One of the people who chose to not get involved in a lawsuit about the invasion of her privacy is this foreign born former A list celebrity who got naked quite often.

She was aware that for several years, this federal security agency circulated two s.e.x recordings of her they were able to get from her cloud while she was visiting with this whistleblower.

She reached a private settlement with the government two years ago.

Pamela Anderson

Julian Assange


CIA spying on Assange “illegally” swept up US lawyers, journalists: Lawsuit

CIA surveillance of Wikileaks founder Julian Assange while he was sheltering in the Ecuadorian Embassy in London included recording his conversations with American lawyers, journalists and doctors, and copying private data from visitors’ phones and other devices, violating constitutional protections, according to a lawsuit filed Monday.

The suit – filed on behalf of four Americans who visited Assange – seeks damages personally from then-CIA Director Mike Pompeo for violating the plaintiffs’ Fourth Amendment rights against unreasonable search and seizure. The suit also seeks damages against a Spanish security firm contracted to protect the embassy, and its CEO, alleging that they abused their position to illegally spy on visitors and passed on the surveillance data they collected to the CIA, which is also named a defendant in the suit.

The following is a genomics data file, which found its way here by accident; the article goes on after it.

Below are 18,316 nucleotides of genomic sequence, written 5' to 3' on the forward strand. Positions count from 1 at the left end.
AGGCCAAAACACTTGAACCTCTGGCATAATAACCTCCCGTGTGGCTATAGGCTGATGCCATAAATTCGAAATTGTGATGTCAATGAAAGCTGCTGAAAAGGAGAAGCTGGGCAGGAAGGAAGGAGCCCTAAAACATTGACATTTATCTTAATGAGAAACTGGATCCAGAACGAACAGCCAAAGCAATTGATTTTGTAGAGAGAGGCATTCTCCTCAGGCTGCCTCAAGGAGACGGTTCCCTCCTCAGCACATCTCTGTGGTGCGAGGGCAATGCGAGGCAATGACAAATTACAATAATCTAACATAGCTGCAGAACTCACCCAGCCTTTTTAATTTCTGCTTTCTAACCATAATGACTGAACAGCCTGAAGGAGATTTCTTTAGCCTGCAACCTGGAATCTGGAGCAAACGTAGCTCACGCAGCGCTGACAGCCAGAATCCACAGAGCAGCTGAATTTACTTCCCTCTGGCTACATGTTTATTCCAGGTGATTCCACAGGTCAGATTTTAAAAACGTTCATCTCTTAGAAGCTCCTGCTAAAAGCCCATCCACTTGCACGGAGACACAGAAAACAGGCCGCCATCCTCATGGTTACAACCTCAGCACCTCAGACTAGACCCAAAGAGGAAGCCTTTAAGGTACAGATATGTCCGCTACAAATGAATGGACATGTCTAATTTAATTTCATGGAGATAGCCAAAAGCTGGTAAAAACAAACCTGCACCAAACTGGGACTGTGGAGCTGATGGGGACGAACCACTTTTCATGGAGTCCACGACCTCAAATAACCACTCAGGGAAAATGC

Legal experts, including a former senior intelligence official, told Newsweek that the allegations in the lawsuit, if proven, show the CIA crossed lines drawn to protect American citizens from surveillance by overzealous intelligence agencies.

Assange, an Australian who had repeatedly published classified U.S. documents, was “a legitimate foreign intelligence target,” said Tim Edgar, a professor at Brown University and formerly the deputy privacy and civil liberties officer for the Office of Director of National Intelligence.

Recording the conversations foreign targets have with Americans, known as “incidental collection,” is a familiar problem for U.S. intelligence agencies, Edgar said. There are well-established, if not always completely effective, procedures for “minimization” – removing private or identifying information about Americans from surveillance transcripts before they are distributed.

But copying content from visitors’ phones was different, Edgar said. “That seems to me like a very excessive amount of collection. What’s the expected intelligence value from that? It’s a high bar to justify,” Edgar said, “If it’s just everyone who visited Assange, then it’s not like you have a specific reason to look at a particular phone.”

“It’s another example of how intrusive intelligence collection has become in the digital age,” he said, noting that U.S. person guidelines for most intelligence agencies were originally developed in the 1970’s, “before we put our whole lives on our phones.” – Source

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